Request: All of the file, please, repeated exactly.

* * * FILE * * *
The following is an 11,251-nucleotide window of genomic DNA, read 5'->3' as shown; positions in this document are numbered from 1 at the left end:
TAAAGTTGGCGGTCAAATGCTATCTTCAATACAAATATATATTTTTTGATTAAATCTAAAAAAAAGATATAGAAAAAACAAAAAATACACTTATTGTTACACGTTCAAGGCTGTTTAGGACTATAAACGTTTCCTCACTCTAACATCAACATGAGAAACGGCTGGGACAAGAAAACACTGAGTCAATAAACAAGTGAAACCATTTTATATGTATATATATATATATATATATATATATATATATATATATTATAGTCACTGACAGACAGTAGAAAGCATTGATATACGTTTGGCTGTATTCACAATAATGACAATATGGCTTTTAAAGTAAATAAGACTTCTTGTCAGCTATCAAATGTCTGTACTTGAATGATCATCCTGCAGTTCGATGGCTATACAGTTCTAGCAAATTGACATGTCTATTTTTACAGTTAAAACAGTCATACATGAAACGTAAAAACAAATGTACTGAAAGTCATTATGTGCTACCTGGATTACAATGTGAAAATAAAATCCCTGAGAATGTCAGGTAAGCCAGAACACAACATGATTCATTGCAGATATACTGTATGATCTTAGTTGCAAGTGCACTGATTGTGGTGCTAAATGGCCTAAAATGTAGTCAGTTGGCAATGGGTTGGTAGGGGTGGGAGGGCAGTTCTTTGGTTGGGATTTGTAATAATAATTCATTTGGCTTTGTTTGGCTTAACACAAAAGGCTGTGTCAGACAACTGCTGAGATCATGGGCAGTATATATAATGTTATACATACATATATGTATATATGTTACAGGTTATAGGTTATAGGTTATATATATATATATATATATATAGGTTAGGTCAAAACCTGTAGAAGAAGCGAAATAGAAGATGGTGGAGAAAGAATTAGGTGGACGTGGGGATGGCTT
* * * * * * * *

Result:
The following is an 11,251-nucleotide window of genomic DNA, read 5'->3' as shown; positions in this document are numbered from 1 at the left end:
TAAAGTTGGCGGTCAAATGCTATCTTCAATACAAATATATATTTTTTGATTAAATCTAAAAAAAAGATATAGAAAAAACAAAAAATACACTTATTGTTACACGTTCAAGGCTGTTTAGGACTATAAACGTTTCCTCACTCTAACATCAACATGAGAAACGGCTGGGACAAGAAAACACTGAGTCAATAAACAAGTGAAACCATTTTATATGTATATATATATATATATATATATATATATATATATATATTATAGTCACTGACAGACAGTAGAAAGCATTGATATACGTTTGGCTGTATTCACAATAATGACAATATGGCTTTTAAAGTAAATAAGACTTCTTGTCAGCTATCAAATGTCTGTACTTGAATGATCATCCTGCAGTTCGATGGCTATACAGTTCTAGCAAATTGACATGTCTATTTTTACAGTTAAAACAGTCATACATGAAACGTAAAAACAAATGTACTGAAAGTCATTATGTGCTACCTGGATTACAATGTGAAAATAAAATCCCTGAGAATGTCAGGTAAGCCAGAACACAACATGATTCATTGCAGATATACTGTATGATCTTAGTTGCAAGTGCACTGATTGTGGTGCTAAATGGCCTAAAATGTAGTCAGTTGGCAATGGGTTGGTAGGGGTGGGAGGGCAGTTCTTTGGTTGGGATTTGTAATAATAATTCATTTGGCTTTGTTTGGCTTAACACAAAAGGCTGTGTCAGACAACTGCTGAGATCATGGGCAGTATATATAATGTTATACATACATATATGTATATATGTTACAGGTTATAGGTTATAGGTTATATATATATATATATATATATAGGTTAGGTCAAAACCTGTAGAAGAAGCGAAATAGAAGATGGTGGAGAAAGAATTAGGTGGACGTGGGGATGGCTT